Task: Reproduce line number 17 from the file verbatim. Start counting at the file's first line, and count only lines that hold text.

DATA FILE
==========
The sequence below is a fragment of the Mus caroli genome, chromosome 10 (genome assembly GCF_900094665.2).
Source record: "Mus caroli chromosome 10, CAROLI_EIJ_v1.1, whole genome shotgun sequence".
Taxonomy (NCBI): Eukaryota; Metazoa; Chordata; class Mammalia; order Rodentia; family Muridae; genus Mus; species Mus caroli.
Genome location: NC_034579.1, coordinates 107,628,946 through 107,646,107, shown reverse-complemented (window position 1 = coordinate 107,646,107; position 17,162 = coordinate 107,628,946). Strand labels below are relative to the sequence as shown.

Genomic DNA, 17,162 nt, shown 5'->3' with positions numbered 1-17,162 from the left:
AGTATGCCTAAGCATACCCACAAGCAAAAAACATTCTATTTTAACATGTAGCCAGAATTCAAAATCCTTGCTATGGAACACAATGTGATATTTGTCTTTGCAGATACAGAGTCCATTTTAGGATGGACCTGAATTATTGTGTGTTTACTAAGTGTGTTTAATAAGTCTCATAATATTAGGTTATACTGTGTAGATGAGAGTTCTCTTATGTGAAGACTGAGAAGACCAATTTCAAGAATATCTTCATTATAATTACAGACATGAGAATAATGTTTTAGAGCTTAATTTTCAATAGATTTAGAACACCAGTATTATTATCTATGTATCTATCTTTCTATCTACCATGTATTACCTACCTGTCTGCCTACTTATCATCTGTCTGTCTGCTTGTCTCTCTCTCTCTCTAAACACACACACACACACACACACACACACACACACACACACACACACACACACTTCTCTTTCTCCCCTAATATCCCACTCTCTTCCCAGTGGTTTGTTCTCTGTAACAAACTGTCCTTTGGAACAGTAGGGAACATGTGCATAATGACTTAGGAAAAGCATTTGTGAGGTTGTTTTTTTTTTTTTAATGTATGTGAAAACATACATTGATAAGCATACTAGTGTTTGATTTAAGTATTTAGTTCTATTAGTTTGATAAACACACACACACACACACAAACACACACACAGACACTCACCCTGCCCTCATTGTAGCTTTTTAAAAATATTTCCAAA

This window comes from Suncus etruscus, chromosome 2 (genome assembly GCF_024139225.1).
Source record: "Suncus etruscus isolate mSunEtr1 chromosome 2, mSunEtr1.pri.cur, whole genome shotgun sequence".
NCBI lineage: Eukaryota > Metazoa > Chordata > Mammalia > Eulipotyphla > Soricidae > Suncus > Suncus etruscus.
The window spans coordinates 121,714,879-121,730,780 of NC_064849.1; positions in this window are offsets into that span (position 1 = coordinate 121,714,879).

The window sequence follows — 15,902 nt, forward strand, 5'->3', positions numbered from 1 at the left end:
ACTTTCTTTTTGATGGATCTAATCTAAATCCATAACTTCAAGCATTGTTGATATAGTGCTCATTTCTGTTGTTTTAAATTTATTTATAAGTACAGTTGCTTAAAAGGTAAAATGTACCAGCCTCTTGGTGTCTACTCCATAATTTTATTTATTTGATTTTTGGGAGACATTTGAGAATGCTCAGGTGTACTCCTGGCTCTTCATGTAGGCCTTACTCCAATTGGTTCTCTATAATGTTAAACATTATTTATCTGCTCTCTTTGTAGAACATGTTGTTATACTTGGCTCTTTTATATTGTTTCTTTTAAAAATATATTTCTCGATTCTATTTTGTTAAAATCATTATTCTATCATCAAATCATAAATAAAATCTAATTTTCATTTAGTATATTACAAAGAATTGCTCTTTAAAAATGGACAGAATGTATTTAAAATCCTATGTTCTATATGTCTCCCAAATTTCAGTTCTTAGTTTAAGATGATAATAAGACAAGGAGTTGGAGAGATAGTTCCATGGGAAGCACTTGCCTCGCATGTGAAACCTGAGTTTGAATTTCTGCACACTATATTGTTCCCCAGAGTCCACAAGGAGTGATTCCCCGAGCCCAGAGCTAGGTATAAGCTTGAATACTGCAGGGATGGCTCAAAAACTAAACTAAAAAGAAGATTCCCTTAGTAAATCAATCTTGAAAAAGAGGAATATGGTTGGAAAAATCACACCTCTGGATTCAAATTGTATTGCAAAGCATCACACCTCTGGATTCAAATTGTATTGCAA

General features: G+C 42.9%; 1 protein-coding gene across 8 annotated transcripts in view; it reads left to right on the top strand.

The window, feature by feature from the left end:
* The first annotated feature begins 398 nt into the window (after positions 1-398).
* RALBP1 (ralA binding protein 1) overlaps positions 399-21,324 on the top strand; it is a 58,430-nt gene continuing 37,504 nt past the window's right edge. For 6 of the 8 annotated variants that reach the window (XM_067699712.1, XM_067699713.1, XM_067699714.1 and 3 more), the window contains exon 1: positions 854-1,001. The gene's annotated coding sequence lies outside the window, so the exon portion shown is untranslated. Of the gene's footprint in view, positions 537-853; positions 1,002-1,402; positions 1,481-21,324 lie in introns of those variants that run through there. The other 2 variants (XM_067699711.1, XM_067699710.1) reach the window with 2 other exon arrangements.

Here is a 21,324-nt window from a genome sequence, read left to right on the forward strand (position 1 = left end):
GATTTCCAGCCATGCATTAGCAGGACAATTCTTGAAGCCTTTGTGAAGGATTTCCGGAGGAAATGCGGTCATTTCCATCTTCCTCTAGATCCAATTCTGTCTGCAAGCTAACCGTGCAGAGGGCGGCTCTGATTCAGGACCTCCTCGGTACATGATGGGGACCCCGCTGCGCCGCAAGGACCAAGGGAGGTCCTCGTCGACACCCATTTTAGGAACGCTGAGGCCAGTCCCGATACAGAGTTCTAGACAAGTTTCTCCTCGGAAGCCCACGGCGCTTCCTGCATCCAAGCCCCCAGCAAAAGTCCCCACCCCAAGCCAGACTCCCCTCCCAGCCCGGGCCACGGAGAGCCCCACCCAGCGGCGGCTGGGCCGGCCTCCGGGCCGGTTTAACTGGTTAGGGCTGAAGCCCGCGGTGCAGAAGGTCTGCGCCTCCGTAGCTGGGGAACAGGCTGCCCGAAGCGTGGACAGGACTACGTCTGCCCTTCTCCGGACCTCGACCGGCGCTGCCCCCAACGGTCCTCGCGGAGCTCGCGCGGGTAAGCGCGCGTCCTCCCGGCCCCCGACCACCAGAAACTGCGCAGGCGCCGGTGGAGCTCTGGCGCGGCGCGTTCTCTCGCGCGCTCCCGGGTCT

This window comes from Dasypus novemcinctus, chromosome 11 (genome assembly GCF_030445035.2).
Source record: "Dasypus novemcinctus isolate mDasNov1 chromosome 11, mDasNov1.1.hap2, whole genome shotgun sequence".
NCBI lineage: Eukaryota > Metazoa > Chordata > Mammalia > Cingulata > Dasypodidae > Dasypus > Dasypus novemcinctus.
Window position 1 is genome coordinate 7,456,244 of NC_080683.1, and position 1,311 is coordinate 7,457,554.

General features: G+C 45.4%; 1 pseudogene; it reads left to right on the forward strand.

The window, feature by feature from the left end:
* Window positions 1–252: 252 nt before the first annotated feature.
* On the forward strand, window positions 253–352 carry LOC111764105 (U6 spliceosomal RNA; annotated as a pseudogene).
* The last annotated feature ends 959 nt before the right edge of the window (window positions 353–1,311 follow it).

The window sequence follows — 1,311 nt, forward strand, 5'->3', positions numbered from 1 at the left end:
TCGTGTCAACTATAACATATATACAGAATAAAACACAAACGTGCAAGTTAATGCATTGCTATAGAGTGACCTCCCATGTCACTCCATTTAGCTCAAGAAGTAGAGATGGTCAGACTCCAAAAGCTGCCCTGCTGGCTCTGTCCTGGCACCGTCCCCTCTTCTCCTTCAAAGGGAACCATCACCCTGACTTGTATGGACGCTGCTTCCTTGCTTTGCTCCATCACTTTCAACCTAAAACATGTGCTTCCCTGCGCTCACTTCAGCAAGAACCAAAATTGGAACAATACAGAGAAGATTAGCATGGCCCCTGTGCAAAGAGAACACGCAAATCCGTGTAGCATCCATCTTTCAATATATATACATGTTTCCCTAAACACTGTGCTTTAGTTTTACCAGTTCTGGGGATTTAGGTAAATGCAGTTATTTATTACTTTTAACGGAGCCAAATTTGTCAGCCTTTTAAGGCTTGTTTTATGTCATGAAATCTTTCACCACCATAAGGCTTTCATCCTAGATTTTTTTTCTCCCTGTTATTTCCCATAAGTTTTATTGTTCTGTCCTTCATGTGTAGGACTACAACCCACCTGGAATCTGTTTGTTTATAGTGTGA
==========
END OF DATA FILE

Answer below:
Here is a 21,324-nt window from a genome sequence, read left to right on the forward strand (position 1 = left end):